Once just a snack, pistachios possess extracts that have been shown to stop the growth of Staphylococcus aureus, MRSA, Listeria and Herpes simplex virus (HSV-1) — important findings amid growing antibiotics resistance and the increased need for new medical treatments.
In a study published this month in Plants1, researchers at the University of Messina in Italy discovered that polyphenols, health protective compounds found in plant foods, from pistachios grown in the United States have antiviral effects on HSV-1 and can, at their highest concentration, result in the complete reduction of the virus in lab settings. Given these results, researchers concluded that pistachio extracts could become great candidates for the development of novel topical or oral drug formulations for the treatment of HSV-1 infections either alone or in combination with standard antiviral therapies.
Previously, University of Messina researchers and researchers from the Institute of Food Research in Norwich, UK, also found that polyphenol-rich extracts from pistachios have a strong bactericidal effect against Gram positive bacteria, including many clinical strains of the disease-causing Staphylococcus Aureus, MRSA strains and Listeria monocytogenes2,3, which could prove helpful in food safety applications or as a topical treatment for S. aureus (MRSA). Both Staphylococcus aureus and methicillin-resistant S. aureus (MRSA) are responsible for a range of skin, respiratory and bone joint infections, endocarditis, bacteremia and toxic shock syndrome. HSV-1 causes oral herpes and is generally responsible for cold sores and fever blisters around the mouth and on the face.
The Plants study highlighted that cultures were infected with the HSV-1 virus and treated with different concentrations of pistachio extract. The highest concentration of the extract resulted in the total reduction of the virus. In earlier studies, researchers prepared polyphenol rich extracts from roasted and raw pistachios. These extracts were tested on a number of bacterial cultures to determine their bactericidal strength. Staphylococcus aureus and L. monocytogenes were the most susceptible strains.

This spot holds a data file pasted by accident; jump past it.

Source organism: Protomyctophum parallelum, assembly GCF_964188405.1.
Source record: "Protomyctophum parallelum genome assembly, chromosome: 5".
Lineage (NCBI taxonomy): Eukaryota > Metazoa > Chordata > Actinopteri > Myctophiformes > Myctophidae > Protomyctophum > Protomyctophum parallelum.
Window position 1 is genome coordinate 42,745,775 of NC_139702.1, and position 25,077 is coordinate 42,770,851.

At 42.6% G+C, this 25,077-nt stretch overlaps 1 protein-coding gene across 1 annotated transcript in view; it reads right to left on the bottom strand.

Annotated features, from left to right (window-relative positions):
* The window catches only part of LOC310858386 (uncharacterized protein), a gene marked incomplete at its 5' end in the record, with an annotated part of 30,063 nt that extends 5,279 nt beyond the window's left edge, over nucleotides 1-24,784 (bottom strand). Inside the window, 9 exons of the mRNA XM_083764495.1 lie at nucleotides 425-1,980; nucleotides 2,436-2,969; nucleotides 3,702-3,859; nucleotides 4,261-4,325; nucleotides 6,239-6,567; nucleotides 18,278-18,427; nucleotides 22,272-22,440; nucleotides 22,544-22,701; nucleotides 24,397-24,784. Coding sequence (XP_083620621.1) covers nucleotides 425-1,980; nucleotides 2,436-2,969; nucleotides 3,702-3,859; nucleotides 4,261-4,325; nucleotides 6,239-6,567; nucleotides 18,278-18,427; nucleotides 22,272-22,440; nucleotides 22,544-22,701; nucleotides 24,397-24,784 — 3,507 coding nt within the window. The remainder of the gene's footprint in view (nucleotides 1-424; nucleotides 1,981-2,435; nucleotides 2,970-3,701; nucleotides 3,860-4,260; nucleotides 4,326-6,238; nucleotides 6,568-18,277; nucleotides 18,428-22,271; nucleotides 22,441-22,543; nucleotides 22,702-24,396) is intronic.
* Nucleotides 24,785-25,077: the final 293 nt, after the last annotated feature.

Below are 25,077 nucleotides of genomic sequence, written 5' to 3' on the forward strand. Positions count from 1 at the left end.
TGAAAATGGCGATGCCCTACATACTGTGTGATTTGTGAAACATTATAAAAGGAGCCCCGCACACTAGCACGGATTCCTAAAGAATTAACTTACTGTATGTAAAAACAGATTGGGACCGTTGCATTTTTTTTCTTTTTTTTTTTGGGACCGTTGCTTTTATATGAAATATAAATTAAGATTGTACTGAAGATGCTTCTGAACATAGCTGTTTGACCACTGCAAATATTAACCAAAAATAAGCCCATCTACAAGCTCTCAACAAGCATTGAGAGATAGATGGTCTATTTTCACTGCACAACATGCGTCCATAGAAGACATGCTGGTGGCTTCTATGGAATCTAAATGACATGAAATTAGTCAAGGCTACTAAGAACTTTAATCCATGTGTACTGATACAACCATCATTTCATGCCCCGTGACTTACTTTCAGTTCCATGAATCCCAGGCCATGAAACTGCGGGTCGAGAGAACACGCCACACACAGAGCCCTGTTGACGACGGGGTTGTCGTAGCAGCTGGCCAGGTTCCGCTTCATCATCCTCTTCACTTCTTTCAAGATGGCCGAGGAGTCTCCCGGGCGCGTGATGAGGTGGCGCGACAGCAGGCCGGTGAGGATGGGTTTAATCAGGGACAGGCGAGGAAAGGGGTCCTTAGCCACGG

“Pistachio extracts could provide a novel topical or oral treatment against HSV-1 infections (Herpes simplex), as well as a novel strategy to overcome problems related to drug-resistant strains,”
said University of Messina’s, Dr. Giuseppina Mandalari.
“Researchers are optimistic that the bactericidal activity of pistachio extracts could be used to help control the growth of some microorganisms in foods potentially leading to improved food safety and as an application for the topical treatment of Staph. aureus.”
Further studies are needed to confirm that results from recent studies can be translated in a clinical setting with humans, and while this research continues to explore the potential for concentrated pistachio extracts in pharmaceutical applications, snacking on whole pistachios can make a beneficial contribution to health, since pistachios are high in copper and manganese, and a source of selenium, zinc, riboflavin and vitamin E, which contribute to the protection of cells from oxidative stress. Pistachios are also high in vitamin B6 and a source of folate and iron which contribute to normal function of the immune system.
Traditional medicines based mostly on medicinal plants have been used for the treatment of various diseases by mankind for centuries, but plants can also be rich sources of biologically active compounds. The antibacterial properties of plant-derived compounds continue to be explored, mainly in view of increased antibiotic resistance both in community-acquired infections and those acquired in hospitals and healthcare settings. As more disease-causing bacteria become resistant to usual treatments, researchers will continue to look to new sources for medicines.